Dr. Saultz Goes To Washington To Advocate For Education Reform

Andrew Saultz, Interim Dean, Pacific University College of EducationFOREST GROVE, Ore. — A major piece of federal legislation governing educational standards and assessment is past due for reauthorization by Congress. Pacific University’s Andy Saultz is among a cadre of national scholars headed to Washington, D.C., to advocate for changes in that legislation.

Saultz, interim dean of Pacific’s College of Education, partnered with 23 other leading scholars from across the nation to address the need for change in assessment strategies in education, addressing inequalities that affect racially minoritized students, low-income students and students with disabilities, among others.

Their findings were published in a report, “Educational Accountability 3.0: Beyond ESSA,” that was released in spring 2023 and was the focus of an analysis piece co-authored by Saultz that ran in the Washington Post in July. The report advocates for changes to the Elementary & Secondary Education Act.

Saultz and a number of the report’s co-authors will discuss the report’s findings and recommendations in a joint briefing with U.S. Rep. Jamaal Bowman of New York, the vice-chair of the House Education Committee, in Washington on September 27. The briefing will also address a bill introduced by Bowman to scale back the use of standardized testing in public education.

During his time on Capitol Hill, Saultz will also meet with members of Oregon’s congressional delegation to discuss educational policy and Pacific University.

“It is a good thing that the federal government is thinking about and investing in public education,” Saultz said. “I think that they have done that too narrowly in the past, but over time they have become increasingly interested in the discussion. The last 20 years of federal policy has helped us as a nation have this national conversation about what we want from public schools.”

Originally passed by Congress in 1965, the Elementary & Secondary Education Act was reauthorized and revised in 2002 as the No Child Left Behind Act during the George W. Bush administration. It was reauthorized and revised again in 2015 as the Every Student Succeeds Act during the Barack Obama administration.

The report identifies six principles for providing more equitable assessment and accountability standards with the goal of moving federal standards away from an exclusive focus on standardized test scores to make educational assessment more equitable for all children.

“No Child Left Behind looked almost exclusively at reading scores and math scores and, as a result, schools overcompensated to just focus on those things,” Saultz said. “We are trying to broaden the scope to say that parents, citizens and students want a lot of different things from their public schools.”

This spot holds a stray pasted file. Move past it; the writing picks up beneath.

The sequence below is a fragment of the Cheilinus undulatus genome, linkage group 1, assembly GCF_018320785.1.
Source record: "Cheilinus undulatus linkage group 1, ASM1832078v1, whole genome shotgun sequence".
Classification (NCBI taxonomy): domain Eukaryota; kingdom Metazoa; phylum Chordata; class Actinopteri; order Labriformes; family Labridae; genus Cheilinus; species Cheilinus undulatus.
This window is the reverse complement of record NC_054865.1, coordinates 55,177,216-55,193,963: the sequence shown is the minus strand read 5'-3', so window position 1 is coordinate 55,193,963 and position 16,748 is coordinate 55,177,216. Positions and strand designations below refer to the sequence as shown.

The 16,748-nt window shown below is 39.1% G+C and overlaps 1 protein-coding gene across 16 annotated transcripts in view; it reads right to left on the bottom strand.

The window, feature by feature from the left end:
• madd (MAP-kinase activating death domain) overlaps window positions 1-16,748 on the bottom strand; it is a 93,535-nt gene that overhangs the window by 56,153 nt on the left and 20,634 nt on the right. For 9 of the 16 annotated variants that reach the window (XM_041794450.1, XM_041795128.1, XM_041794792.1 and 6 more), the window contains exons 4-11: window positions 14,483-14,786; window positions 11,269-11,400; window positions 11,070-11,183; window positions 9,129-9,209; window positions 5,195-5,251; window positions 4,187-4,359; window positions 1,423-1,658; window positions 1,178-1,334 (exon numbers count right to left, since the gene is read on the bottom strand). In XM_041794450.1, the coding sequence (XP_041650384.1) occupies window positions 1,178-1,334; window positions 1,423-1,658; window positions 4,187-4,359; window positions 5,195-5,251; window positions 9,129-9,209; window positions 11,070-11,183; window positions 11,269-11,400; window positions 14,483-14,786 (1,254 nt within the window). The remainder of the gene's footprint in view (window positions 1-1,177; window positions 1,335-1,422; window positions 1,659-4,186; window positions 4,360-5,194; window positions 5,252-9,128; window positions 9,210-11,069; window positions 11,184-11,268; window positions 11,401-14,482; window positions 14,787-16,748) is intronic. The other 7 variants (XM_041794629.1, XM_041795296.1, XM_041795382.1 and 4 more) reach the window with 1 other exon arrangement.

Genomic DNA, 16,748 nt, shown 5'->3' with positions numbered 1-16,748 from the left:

Among the suggestions of the report include involving community members in crafting assessment standards, developing standards that reflect a wider variety of metrics other than just standardized tests, providing easier-to-understand results and building assessment structures designed to evolve and improve over time.

Saultz believes that while federal oversight of education standards is important, the implementation of those standards vary from state to state and community to community. Because of that, there is a need for more local input on how those standards are met.

“If we try to apply the same standards to everyone, they are going to lose some of the nuances at the local or state level because we are such a diverse country,” Saultz said. “I think what you want to do is set broad standards and goals at the federal level and then let state and local authorities get into the weeds around curriculum standards to account for geographical and regional differences.”

The report also recommends a system of reciprocal accountability, holding elected officials and government bodies accountable for outcomes in public education, placing shared responsibility between policymakers and educators.

If a government body doesn’t invest in public education, Saultz believes, it is hard to say a school is failing if it doesn’t have the resources to adequately meet the standards.

“I would like to have the discussion at the federal level, to say that it takes more,” Saultz said. “You can’t just look at one side of the equation and ask if a school or teachers are producing graduates with skills without also recognizing that there are other players that need to be involved, should be involved and should be held accountable.”

Saultz hopes that the report and the briefing will not only bring the act closer to reauthorization but also cause members of Congress to think critically about how public education can become more equitable.

“We want to inform policy, to have policymakers think about what is going well and we could improve with the law moving forward,” Saultz said.

Saultz joined the Pacific University faculty in 2018 as the inaugural director of the university’s PhD in Education and Leadership program. He was appointed interim dean of the College of Education in July 2023. Before arriving at Pacific, Saultz was an assistant professor of education policy at Miami University in Ohio.

Saultz earned his PhD in educational policy from Michigan State University in 2014. He received his bachelor’s degree in political science from Oregon State University in his master of arts in teaching degree from Lewis & Clark College.

Pacific University is the only comprehensive university in Washington County, Oregon, serving more than 3,600 undergraduate, graduate and professional students in the arts and sciences, business, education, health professions and optometry.

Tuesday, Sept. 19, 2023